Gelsemium is often given by a homeopath to a child who has poor confidence due to anticipatory anxiety, weakness, or fright, whereas Lycopodium is recommended for poor confidence due to fear of being in public, having been embarrassed in the past.


Many children express anxiety from acute anticipation, such as the first day of school. Aconite is used for this type of fear-based anxiety. The remedy Calcarea carbonicum is often given to children who overwork and overload themselves with tasks and anticipate problems (worry about the future).

Be cautious not to be too quick to disregard a change in behaviour or extreme emotions in your child as a fleeting phase.

Diet and nutrition for emotional health

Diet and nutrition play a key role in not only our physical health but in our mental and emotional health as well.

Amino acids

Found in protein-rich foods, amino acids are important to help keep us feeling emotionally balanced. Best sources are fish, lean meat, eggs, and legumes. The amino acid L-theanine helps to increase natural stores of dopamine (the feel-good brain chemical).


Eating a diet rich in antioxidants, found within a rainbow of fruits and veggies, may help reduce inflammation in the body, something that is known to trigger depression.

Healthy fats

Found in cold-water fish such as salmon, tuna, sea bass, halibut, mackerel, and sardines or in olive oil, flaxseeds, legumes, and nuts, foods high in omega-3 fatty acids have been demonstrated in studies to improve IQ, while other studies show essential fats, DHA in particular, may help with mood.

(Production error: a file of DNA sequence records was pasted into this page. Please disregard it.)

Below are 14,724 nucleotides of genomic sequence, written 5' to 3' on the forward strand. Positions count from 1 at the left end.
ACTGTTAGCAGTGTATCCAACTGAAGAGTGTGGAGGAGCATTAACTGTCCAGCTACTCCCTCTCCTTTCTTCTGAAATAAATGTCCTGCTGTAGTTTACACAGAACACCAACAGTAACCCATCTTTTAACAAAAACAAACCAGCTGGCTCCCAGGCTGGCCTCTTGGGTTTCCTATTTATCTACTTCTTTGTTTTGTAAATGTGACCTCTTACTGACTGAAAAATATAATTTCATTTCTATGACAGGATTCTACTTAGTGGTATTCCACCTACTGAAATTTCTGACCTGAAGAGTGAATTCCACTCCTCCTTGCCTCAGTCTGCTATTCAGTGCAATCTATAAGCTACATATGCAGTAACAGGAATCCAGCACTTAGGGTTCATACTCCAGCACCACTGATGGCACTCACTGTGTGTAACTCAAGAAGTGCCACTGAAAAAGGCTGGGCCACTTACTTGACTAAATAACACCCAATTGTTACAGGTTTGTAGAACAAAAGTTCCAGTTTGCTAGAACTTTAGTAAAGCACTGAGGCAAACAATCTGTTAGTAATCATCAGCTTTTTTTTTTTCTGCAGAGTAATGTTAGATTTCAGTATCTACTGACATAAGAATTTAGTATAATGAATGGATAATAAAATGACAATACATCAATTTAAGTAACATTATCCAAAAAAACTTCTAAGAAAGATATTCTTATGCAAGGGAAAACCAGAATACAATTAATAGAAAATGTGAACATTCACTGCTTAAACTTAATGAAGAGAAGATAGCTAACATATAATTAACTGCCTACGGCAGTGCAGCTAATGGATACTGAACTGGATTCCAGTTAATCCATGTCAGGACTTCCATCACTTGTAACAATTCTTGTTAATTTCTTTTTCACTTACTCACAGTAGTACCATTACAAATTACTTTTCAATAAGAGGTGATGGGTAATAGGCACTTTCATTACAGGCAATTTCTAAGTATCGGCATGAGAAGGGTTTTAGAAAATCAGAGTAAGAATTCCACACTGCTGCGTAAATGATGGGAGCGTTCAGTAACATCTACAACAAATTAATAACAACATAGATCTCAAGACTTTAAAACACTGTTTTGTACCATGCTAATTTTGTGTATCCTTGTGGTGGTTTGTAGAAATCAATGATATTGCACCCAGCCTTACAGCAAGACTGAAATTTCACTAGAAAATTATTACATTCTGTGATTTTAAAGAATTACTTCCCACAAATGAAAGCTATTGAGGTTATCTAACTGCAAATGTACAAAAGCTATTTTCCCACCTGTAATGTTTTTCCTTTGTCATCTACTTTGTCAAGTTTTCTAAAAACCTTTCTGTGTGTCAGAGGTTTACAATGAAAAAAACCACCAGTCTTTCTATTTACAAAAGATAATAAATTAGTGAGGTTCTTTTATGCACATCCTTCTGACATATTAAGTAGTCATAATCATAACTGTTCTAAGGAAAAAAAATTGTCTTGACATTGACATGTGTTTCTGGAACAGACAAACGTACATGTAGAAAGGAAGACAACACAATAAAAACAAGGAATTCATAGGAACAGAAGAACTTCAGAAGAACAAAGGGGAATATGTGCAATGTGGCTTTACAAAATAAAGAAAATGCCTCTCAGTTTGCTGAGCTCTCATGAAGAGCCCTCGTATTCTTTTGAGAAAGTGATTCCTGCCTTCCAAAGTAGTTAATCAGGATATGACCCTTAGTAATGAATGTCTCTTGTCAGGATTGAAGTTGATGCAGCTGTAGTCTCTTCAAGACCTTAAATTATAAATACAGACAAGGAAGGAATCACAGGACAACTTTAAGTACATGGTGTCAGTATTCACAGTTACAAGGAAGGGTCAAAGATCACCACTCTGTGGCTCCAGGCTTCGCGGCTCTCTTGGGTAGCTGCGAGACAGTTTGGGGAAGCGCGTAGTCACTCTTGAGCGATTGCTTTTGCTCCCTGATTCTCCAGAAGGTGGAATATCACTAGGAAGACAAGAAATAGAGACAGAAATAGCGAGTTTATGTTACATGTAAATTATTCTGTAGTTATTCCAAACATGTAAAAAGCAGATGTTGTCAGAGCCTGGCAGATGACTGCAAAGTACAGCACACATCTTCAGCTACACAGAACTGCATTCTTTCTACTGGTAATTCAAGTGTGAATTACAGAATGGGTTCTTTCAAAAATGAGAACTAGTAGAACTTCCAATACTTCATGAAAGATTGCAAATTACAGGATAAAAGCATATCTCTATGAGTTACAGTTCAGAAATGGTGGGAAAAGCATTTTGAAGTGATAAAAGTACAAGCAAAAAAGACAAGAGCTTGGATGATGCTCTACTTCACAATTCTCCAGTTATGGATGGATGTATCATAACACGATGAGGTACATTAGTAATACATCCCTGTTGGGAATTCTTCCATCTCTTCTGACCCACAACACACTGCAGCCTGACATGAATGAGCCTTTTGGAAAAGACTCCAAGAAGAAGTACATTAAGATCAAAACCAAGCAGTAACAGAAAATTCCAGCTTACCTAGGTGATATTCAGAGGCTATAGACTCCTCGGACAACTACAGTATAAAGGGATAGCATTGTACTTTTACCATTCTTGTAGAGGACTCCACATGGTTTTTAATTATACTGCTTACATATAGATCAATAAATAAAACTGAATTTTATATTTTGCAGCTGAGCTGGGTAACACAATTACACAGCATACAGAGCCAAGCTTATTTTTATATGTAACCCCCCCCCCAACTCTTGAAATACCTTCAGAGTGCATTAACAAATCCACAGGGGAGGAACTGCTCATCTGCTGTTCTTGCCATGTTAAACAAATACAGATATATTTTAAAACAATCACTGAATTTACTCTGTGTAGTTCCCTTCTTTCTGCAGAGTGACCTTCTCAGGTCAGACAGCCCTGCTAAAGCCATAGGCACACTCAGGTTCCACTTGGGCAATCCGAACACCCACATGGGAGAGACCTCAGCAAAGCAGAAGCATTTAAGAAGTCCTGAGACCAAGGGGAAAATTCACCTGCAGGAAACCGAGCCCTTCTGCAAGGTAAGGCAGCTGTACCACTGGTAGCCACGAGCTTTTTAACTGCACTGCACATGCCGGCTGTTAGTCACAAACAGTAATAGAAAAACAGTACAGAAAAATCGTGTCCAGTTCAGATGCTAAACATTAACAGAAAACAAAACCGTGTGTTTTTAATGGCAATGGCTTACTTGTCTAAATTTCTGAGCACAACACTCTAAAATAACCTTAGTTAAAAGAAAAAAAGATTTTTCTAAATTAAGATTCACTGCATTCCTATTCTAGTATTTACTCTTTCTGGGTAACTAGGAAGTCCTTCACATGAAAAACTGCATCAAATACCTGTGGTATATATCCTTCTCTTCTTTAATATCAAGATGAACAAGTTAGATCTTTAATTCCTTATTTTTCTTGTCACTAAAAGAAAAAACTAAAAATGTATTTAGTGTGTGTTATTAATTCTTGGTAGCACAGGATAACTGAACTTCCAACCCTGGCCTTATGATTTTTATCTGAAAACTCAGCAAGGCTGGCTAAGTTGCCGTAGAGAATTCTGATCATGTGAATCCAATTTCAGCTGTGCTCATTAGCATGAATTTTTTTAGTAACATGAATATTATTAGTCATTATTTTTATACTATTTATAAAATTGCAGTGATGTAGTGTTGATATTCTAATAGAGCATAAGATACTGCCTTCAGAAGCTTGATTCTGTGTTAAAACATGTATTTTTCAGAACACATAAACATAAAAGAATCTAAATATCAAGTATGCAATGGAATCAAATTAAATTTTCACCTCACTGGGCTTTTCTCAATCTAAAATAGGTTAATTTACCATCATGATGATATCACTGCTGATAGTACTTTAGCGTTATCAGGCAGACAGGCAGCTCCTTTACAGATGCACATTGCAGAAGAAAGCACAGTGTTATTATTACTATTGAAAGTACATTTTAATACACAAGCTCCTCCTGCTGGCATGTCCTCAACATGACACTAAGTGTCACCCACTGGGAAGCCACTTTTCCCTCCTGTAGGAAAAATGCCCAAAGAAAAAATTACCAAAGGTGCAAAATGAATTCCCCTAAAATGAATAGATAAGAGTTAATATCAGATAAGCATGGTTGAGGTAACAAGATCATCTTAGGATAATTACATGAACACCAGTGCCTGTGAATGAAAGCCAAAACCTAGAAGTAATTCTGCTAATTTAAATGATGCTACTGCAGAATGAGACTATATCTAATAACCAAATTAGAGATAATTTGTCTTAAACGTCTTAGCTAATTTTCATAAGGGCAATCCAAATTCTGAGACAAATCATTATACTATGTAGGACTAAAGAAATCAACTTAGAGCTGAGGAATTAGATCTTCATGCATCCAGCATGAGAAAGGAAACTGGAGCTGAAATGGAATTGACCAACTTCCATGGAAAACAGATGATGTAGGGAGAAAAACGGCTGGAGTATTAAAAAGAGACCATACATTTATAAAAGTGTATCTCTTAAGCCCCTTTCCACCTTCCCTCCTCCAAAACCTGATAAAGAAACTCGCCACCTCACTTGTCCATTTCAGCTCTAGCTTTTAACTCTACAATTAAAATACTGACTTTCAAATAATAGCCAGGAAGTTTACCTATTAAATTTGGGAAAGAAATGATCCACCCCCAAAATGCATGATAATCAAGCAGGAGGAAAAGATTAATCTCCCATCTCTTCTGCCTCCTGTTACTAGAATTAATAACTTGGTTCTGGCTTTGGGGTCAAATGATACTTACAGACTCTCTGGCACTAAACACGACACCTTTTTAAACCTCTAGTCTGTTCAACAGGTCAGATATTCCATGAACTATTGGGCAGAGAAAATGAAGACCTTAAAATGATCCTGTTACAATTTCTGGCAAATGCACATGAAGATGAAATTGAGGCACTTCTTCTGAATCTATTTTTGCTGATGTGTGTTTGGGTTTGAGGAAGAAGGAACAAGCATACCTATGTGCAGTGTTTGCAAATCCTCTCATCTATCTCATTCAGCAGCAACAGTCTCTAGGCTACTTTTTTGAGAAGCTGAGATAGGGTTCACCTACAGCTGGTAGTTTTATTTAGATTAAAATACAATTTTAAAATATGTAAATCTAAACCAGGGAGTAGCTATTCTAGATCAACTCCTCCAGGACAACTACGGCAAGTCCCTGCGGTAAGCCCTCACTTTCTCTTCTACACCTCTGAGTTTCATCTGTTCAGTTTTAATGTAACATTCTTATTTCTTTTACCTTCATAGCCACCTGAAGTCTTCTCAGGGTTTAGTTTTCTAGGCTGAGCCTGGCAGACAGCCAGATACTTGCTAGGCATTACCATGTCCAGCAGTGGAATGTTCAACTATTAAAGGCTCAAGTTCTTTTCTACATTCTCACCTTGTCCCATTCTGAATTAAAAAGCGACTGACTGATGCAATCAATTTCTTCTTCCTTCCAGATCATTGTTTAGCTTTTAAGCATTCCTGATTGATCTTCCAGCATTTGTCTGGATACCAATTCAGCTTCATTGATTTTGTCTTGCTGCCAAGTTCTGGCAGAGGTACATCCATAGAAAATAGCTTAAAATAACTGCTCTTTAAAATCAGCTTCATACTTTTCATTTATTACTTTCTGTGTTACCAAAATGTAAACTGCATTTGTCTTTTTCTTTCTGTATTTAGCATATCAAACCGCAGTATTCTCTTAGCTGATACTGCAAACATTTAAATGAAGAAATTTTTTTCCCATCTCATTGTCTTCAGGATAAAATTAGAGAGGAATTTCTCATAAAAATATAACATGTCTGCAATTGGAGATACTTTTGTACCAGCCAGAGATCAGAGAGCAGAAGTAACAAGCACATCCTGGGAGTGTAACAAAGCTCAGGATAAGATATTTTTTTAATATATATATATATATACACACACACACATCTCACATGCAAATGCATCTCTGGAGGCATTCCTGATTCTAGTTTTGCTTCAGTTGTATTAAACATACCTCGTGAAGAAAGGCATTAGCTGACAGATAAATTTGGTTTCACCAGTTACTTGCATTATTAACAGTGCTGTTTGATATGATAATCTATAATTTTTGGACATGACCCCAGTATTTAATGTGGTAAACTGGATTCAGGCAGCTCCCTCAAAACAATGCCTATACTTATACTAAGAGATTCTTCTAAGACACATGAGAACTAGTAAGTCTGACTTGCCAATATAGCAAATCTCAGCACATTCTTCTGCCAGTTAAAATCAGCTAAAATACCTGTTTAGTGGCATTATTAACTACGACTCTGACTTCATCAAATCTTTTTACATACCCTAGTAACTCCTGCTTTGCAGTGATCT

Vitamins and minerals

The vitamins with the biggest impact on mood are the B vitamins: B6, folic acid, and B12 are all important to maintain a positive attitude. Zinc has been shown in some studies to marginally reduce hyperactivity and impulsivity (but not improve attention) in children with ADHD.


Getting a good start is important for everyone, especially children. When kids regularly eat breakfast, they improve results on standardized tests, are better behaved, and are less hyperactive than those who skip breakfast.

Avoid artificial colours

Studies have shown that artificial food colouring added to foods may be associated with hyperactivity and other disruptive behaviour in children.

Did you know?

Choosing to replace a child’s prescribed medications with natural products should never be done without close consultation between the prescribing doctor and a qualified natural health practitioner.